In the past few days, I have spent time on the phone and/or computer with three different entities, trying to resolve some problems. None of the problems were life-threatening, just irritating. Two of the entities were private businesses and one was a government agency.
Basically, these entities operate as if it is in their best interest to make it difficult for consumers to request and receive assistance. Accordingly, they have developed strategies that frustrate and discourage us, their consumers.
Here are just two of the strategies they use, along with some suggestions on how to deal with them without driving yourself nuts.
Strategy 1: Use of the robo-voice. Some use cheerful, chirpy voices (e.g. Guy Smiley or Susie Sunshine). Designed to make you believe they are caring entities that really listen, their true purpose is to distract you. If you have warm feelings toward the robo-voice it might make you less willing to make unreasonable demands (e.g. fix the problem) and more tolerant of planned delays. After all, you wouldn’t want to hurt Guy or Susie’s feelings – they are soooo nice!.
As an alternative, they may choose a business-like, efficient, even cold voice such as Donna Dominate. The strategy here is to convince you that you are dealing with a highly qualified, knowledgeable, professional who, unlike you, never makes mistakes.
In both cases there is a standard operating procedure that goes something like this. The first minute is spent with robo-voice reassuring you how important your call is and how they value you as a consumer. Granted, Susie and Guy are more effusive than Donna, but it is the same game. Donna will tell you they have an unusually high volume of calls and an agent will get to you as soon as possible. (Interestingly enough, if you were to call Donna back on any other random day, you would find they are having an unusually high volume of calls that day as well.) In Donna’s favor, she does not play squawky, out of tune music while you wait, but if you listen carefully you may hear crickets in the background.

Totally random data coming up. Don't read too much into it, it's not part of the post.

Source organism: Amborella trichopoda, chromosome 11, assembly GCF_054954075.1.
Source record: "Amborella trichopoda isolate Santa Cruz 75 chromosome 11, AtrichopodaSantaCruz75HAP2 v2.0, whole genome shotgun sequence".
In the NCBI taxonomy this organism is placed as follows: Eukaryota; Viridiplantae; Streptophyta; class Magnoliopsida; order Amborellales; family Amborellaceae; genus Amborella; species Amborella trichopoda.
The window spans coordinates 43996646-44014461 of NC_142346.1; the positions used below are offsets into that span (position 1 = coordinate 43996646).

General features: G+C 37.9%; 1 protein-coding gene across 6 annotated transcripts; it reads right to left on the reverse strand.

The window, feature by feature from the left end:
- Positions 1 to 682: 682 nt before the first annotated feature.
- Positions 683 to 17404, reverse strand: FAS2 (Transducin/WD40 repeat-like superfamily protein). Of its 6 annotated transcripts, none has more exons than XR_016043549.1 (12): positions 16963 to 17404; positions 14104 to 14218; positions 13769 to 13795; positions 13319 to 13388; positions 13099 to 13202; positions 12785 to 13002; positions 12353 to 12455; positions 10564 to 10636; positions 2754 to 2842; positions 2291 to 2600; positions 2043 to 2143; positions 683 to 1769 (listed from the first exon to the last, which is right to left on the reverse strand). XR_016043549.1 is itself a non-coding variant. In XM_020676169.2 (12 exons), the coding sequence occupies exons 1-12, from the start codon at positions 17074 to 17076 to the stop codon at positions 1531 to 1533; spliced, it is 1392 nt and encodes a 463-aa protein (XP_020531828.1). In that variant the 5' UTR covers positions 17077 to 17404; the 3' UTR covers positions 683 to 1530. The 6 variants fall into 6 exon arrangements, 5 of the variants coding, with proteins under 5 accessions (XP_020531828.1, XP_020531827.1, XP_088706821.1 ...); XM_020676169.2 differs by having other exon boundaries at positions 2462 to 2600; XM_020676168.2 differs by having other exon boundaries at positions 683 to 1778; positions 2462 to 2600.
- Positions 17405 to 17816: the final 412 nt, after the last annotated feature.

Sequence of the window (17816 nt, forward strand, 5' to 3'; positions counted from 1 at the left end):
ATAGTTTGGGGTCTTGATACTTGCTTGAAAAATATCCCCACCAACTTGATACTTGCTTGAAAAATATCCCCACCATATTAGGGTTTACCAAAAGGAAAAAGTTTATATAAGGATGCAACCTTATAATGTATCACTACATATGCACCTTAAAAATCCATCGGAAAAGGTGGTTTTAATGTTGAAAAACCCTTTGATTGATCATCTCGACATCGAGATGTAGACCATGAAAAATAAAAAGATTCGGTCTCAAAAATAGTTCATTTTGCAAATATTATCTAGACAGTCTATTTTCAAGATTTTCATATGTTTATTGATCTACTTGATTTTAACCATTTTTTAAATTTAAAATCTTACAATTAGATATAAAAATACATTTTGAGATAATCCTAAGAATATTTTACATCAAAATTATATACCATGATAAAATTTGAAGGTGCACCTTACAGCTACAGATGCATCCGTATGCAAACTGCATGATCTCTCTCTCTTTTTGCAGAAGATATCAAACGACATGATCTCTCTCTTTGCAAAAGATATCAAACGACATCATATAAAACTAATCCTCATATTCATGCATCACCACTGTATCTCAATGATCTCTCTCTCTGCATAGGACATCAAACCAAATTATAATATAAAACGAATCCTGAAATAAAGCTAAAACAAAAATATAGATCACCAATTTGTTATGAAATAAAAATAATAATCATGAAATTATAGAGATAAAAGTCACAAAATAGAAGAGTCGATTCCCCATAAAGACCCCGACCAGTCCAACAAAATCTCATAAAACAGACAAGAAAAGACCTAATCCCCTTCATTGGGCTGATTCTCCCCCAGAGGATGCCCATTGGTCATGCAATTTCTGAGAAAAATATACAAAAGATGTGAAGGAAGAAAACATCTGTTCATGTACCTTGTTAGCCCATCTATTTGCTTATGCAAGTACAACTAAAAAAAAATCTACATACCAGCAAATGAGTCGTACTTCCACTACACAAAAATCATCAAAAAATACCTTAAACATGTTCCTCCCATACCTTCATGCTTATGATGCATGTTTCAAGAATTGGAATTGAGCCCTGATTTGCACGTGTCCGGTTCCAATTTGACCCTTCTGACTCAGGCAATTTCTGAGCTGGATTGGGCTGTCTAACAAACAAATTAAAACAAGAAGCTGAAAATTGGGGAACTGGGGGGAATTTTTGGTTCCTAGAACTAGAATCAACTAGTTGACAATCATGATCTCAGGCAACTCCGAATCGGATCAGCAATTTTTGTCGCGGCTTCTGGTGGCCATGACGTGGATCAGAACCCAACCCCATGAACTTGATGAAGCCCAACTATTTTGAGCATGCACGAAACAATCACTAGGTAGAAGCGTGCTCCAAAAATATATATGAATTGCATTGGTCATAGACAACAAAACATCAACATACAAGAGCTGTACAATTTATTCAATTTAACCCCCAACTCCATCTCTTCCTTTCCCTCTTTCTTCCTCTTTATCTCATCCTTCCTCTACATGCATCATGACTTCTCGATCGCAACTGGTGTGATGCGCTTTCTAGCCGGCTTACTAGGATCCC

The second minute promotes the entities much-touted survey so that you can help the entity improve their customer dis-service. Susie and Guy will gush about this wonderful opportunity, while Donna will inform you there will be a survey.
Strategy 2: Please Press. Next comes phase three: The Press. I know you’ve heard it – “Press 1 if . . .” and so on. The strategy here is to make the pre-selected press options so irrelevant to your problem that you will hang up in disgust, thus letting the entity off the hook. Don’t give up and hang up, and above all do not press the selection that offers to repeat the previously unhelpful selections. Instead, when robo-voice has completed its recitation of the choices, say “representative” over and over. If you are calling a bank, say “banker”. I did find one entity that only responded to “agent.” There is some risk in this approach, but it may get you through to a real person with a name and a supervisor.
Above all, this is a game. The question is, will you waste energy venting your anger and frustration at robo-voice and entity, or will you triumph by maintaining a zen-like patience and resolve?